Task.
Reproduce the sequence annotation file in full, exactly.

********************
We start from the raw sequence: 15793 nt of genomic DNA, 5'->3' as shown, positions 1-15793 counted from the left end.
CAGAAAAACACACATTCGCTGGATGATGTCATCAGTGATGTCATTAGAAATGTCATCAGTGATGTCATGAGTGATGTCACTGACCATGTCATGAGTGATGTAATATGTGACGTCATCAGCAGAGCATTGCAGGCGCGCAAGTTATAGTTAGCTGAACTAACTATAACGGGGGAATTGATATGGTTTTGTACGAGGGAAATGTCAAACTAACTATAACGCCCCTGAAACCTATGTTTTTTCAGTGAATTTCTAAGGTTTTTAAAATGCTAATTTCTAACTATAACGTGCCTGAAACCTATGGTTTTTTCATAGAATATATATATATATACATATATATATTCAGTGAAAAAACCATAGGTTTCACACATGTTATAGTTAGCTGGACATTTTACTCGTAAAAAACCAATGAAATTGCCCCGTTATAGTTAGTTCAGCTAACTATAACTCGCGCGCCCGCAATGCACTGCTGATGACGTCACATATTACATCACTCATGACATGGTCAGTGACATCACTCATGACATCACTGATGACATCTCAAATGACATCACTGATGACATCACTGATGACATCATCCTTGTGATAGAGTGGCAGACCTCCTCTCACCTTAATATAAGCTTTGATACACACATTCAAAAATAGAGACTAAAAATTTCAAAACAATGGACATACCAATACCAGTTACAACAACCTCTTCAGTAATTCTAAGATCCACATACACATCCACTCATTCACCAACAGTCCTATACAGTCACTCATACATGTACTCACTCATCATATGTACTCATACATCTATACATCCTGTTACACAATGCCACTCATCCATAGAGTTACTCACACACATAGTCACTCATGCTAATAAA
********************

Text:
We start from the raw sequence: 15793 nt of genomic DNA, 5'->3' as shown, positions 1-15793 counted from the left end.
CAGAAAAACACACATTCGCTGGATGATGTCATCAGTGATGTCATTAGAAATGTCATCAGTGATGTCATGAGTGATGTCACTGACCATGTCATGAGTGATGTAATATGTGACGTCATCAGCAGAGCATTGCAGGCGCGCAAGTTATAGTTAGCTGAACTAACTATAACGGGGGAATTGATATGGTTTTGTACGAGGGAAATGTCAAACTAACTATAACGCCCCTGAAACCTATGTTTTTTCAGTGAATTTCTAAGGTTTTTAAAATGCTAATTTCTAACTATAACGTGCCTGAAACCTATGGTTTTTTCATAGAATATATATATATATACATATATATATTCAGTGAAAAAACCATAGGTTTCACACATGTTATAGTTAGCTGGACATTTTACTCGTAAAAAACCAATGAAATTGCCCCGTTATAGTTAGTTCAGCTAACTATAACTCGCGCGCCCGCAATGCACTGCTGATGACGTCACATATTACATCACTCATGACATGGTCAGTGACATCACTCATGACATCACTGATGACATCTCAAATGACATCACTGATGACATCACTGATGACATCATCCTTGTGATAGAGTGGCAGACCTCCTCTCACCTTAATATAAGCTTTGATACACACATTCAAAAATAGAGACTAAAAATTTCAAAACAATGGACATACCAATACCAGTTACAACAACCTCTTCAGTAATTCTAAGATCCACATACACATCCACTCATTCACCAACAGTCCTATACAGTCACTCATACATGTACTCACTCATCATATGTACTCATACATCTATACATCCTGTTACACAATGCCACTCATCCATAGAGTTACTCACACACATAGTCACTCATGCTAATAAA